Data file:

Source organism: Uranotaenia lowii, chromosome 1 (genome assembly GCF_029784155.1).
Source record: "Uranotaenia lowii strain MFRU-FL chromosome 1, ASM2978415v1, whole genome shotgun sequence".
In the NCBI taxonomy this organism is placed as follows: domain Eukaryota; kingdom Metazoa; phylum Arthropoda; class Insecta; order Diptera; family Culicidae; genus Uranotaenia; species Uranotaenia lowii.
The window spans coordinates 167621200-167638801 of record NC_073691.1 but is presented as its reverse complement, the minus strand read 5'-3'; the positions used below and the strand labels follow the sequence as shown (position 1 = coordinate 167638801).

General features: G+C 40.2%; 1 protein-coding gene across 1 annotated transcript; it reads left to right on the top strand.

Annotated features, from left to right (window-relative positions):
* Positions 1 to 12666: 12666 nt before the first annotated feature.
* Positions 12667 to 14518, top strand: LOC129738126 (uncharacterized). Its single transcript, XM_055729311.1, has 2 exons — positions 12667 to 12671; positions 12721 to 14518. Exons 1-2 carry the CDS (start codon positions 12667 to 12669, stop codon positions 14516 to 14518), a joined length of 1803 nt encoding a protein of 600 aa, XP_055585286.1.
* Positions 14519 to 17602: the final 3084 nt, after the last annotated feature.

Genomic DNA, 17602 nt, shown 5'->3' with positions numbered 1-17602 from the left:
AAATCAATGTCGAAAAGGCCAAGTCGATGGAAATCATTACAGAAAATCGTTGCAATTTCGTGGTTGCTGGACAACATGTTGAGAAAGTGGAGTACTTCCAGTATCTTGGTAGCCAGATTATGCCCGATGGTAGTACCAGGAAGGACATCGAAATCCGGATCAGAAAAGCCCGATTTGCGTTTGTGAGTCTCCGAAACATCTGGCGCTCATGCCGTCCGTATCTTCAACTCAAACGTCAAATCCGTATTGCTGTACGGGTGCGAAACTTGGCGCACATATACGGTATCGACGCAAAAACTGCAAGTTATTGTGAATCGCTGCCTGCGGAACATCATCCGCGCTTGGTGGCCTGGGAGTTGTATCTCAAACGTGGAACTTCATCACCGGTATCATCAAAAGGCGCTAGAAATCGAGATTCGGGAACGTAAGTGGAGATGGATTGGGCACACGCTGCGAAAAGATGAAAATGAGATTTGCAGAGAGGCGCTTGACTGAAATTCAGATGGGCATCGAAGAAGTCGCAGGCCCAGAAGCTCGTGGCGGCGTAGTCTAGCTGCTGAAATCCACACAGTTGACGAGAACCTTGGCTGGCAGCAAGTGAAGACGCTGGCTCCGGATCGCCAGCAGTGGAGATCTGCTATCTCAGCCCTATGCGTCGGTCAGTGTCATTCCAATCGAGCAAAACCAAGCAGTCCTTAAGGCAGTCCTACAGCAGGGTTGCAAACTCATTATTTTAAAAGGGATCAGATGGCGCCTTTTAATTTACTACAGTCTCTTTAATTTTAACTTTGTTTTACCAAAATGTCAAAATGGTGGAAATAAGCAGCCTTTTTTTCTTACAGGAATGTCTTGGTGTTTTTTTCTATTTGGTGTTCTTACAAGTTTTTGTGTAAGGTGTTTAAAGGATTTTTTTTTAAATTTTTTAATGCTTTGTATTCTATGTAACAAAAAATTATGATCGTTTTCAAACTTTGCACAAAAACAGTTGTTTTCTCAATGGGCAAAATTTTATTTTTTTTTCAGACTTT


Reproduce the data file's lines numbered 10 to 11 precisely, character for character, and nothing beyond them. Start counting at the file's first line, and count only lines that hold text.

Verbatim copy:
Genomic DNA, 17602 nt, shown 5'->3' with positions numbered 1-17602 from the left:
AAATCAATGTCGAAAAGGCCAAGTCGATGGAAATCATTACAGAAAATCGTTGCAATTTCGTGGTTGCTGGACAACATGTTGAGAAAGTGGAGTACTTCCAGTATCTTGGTAGCCAGATTATGCCCGATGGTAGTACCAGGAAGGACATCGAAATCCGGATCAGAAAAGCCCGATTTGCGTTTGTGAGTCTCCGAAACATCTGGCGCTCATGCCGTCCGTATCTTCAACTCAAACGTCAAATCCGTATTGCTGTACGGGTGCGAAACTTGGCGCACATATACGGTATCGACGCAAAAACTGCAAGTTATTGTGAATCGCTGCCTGCGGAACATCATCCGCGCTTGGTGGCCTGGGAGTTGTATCTCAAACGTGGAACTTCATCACCGGTATCATCAAAAGGCGCTAGAAATCGAGATTCGGGAACGTAAGTGGAGATGGATTGGGCACACGCTGCGAAAAGATGAAAATGAGATTTGCAGAGAGGCGCTTGACTGAAATTCAGATGGGCATCGAAGAAGTCGCAGGCCCAGAAGCTCGTGGCGGCGTAGTCTAGCTGCTGAAATCCACACAGTTGACGAGAACCTTGGCTGGCAGCAAGTGAAGACGCTGGCTCCGGATCGCCAGCAGTGGAGATCTGCTATCTCAGCCCTATGCGTCGGTCAGTGTCATTCCAATCGAGCAAAACCAAGCAGTCCTTAAGGCAGTCCTACAGCAGGGTTGCAAACTCATTATTTTAAAAGGGATCAGATGGCGCCTTTTAATTTACTACAGTCTCTTTAATTTTAACTTTGTTTTACCAAAATGTCAAAATGGTGGAAATAAGCAGCCTTTTTTTCTTACAGGAATGTCTTGGTGTTTTTTTCTATTTGGTGTTCTTACAAGTTTTTGTGTAAGGTGTTTAAAGGATTTTTTTTTAAATTTTTTAATGCTTTGTATTCTATGTAACAAAAAATTATGATCGTTTTCAAACTTTGCACAAAAACAGTTGTTTTCTCAATGGGCAAAATTTTATTTTTTTTTCAGACTTT